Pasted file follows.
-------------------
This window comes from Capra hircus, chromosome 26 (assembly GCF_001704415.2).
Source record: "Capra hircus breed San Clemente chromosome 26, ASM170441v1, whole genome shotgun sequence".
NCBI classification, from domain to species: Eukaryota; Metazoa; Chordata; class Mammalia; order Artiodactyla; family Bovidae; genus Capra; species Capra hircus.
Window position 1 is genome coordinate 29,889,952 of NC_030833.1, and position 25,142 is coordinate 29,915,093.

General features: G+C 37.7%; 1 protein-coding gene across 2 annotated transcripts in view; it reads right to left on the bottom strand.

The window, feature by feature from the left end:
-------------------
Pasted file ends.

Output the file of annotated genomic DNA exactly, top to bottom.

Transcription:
This window comes from Capra hircus, chromosome 26 (assembly GCF_001704415.2).
Source record: "Capra hircus breed San Clemente chromosome 26, ASM170441v1, whole genome shotgun sequence".
NCBI classification, from domain to species: Eukaryota; Metazoa; Chordata; class Mammalia; order Artiodactyla; family Bovidae; genus Capra; species Capra hircus.
Window position 1 is genome coordinate 29,889,952 of NC_030833.1, and position 25,142 is coordinate 29,915,093.

General features: G+C 37.7%; 1 protein-coding gene across 2 annotated transcripts in view; it reads right to left on the bottom strand.

The window, feature by feature from the left end: